"No doubt about it; films must be cut. As an experiment, Rope may be forgiven, but it was definitely a mistake when I insisted on applying the same techniques to Under Capricorn."

Because of the caliber Bergman brought to the production, Hitchcock felt the need to make Under Capricorn a big production and spent roughly $2.5 million, a lot for the late 1940s, on the movie. Unfortunately, like Rope, Under Capricorn was a box office failure. Both films suffered from scandal. Rope was banned in several markets because of the implied homosexuality and Under Capricorn's star Bergman had an extramarital affair with director Robert Rossellini that effectively put her Hollywood career on hold. After the release of Under Capricorn, the Bankers Trust Company, which had financed the film, repossessed it. The film was not shown again to the public until CBS acquired the rights in 1967. They've owned it ever since.

Under Capricorn is a lesser known Hitchcock film and there is a good reason why. There is no suspense, no thrill, just a lot of melodrama and dialogue. It's easy to make connections to previous Hitchcock films like Rebecca (housekeeper vs. wife), Notorious (poisoning) and Rope (dark secret, experimental filmmaking). But this is not as good as those films. It is worth watching to see how this fits in Hitchcock's filmography and for Bergman's performance. She has a long dramatic retelling of a murder which could have been shown as a flashback but Hitchcock opted instead to give Bergman a monologue so she could shine. After Under Capricorn, Hitchcock realized costume dramas were not for him and he never revisited this genre.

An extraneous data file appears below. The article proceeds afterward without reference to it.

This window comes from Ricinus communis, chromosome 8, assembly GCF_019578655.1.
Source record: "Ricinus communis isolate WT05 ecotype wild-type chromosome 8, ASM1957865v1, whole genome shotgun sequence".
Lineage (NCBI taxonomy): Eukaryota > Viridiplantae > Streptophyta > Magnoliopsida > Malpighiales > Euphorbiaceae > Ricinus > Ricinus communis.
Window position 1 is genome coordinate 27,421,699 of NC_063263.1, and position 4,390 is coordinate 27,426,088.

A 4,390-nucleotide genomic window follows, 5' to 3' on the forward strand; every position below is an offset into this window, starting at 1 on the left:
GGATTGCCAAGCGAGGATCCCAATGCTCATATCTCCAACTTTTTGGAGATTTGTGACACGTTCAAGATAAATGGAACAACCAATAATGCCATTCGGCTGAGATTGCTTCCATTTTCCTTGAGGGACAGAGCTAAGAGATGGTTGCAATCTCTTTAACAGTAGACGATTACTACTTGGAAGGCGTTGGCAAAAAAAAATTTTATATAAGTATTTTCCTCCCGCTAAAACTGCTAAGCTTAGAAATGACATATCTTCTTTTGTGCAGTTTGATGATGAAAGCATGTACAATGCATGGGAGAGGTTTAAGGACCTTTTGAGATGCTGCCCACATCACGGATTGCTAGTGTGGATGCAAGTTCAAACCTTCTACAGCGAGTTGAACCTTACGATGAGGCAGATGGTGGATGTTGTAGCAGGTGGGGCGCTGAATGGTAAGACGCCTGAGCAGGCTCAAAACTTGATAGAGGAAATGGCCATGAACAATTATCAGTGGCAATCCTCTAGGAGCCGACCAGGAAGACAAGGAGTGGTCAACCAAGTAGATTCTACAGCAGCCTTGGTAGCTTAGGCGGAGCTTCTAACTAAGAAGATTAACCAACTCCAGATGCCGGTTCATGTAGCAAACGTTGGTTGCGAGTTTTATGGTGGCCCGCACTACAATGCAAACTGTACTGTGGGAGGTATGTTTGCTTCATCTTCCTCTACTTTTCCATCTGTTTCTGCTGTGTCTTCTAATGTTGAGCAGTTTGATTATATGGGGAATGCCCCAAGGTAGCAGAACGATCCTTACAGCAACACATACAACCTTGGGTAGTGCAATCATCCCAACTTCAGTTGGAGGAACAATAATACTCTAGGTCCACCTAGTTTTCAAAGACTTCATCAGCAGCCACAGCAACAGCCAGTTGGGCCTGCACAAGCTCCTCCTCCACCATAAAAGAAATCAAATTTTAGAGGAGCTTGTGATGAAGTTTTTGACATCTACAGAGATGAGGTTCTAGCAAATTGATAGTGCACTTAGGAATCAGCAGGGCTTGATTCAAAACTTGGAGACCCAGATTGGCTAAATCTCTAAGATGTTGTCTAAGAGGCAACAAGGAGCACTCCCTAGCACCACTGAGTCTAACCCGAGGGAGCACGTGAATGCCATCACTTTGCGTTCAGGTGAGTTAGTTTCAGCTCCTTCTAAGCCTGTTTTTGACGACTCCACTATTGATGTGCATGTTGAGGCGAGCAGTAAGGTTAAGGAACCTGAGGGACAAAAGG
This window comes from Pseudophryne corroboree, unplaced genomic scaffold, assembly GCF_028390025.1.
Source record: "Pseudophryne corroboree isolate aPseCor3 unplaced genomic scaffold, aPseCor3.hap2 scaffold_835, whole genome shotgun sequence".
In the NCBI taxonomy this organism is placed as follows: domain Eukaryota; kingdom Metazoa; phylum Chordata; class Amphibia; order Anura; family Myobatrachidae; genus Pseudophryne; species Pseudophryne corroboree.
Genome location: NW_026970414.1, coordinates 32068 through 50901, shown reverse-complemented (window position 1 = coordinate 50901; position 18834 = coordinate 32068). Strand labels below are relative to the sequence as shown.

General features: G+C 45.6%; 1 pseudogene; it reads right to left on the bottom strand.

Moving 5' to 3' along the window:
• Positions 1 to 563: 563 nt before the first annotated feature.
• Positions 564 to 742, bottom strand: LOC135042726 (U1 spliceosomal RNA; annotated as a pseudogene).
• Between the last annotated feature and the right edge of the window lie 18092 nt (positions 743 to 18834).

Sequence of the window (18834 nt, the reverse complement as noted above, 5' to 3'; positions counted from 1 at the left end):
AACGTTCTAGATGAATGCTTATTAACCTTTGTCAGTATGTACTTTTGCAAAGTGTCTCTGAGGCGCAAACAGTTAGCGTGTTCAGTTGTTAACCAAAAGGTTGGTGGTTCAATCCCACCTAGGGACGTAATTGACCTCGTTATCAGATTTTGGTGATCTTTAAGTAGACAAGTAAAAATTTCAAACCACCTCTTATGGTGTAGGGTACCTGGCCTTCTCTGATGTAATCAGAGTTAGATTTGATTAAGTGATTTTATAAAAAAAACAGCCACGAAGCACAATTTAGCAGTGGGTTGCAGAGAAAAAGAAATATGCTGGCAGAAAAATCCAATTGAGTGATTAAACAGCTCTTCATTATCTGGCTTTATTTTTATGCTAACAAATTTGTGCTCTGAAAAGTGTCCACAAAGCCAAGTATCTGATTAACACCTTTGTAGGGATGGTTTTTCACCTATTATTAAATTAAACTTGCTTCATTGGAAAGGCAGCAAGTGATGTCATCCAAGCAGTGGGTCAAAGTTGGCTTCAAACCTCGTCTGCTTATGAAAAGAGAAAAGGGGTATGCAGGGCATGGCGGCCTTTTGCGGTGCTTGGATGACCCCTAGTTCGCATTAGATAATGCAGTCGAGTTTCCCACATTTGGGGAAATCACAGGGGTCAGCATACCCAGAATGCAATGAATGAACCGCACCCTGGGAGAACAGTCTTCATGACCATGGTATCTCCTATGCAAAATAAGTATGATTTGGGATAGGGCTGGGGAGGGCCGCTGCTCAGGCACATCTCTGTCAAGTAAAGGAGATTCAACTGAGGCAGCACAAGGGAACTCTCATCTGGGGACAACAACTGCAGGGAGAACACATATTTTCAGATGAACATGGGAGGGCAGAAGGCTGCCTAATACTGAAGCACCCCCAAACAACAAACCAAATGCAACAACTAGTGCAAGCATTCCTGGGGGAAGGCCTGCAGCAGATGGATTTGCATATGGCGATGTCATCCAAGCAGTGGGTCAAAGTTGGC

Under Capricorn (1949) is available on Blu-Ray from Kino Lorber Studio Classics. The BFI and Kino did a 4k restoration and color correction of the movie. This special edition includes the following extras: a commentary track by film historian Kat Ellinger, 12 minute audio clip of Francois Truffaut's interview with Alfred Hitchcock, a 26 minute doc called A Cinema of Signs: Claude Chabrol on Alfred Hitchcock and various trailers. In one part of the Chabrol doc he highlights several scenes in Under Capricorn analyzing composition and symbolism. The Blu-Ray disc also comes with an interchangeable jacket as seen above.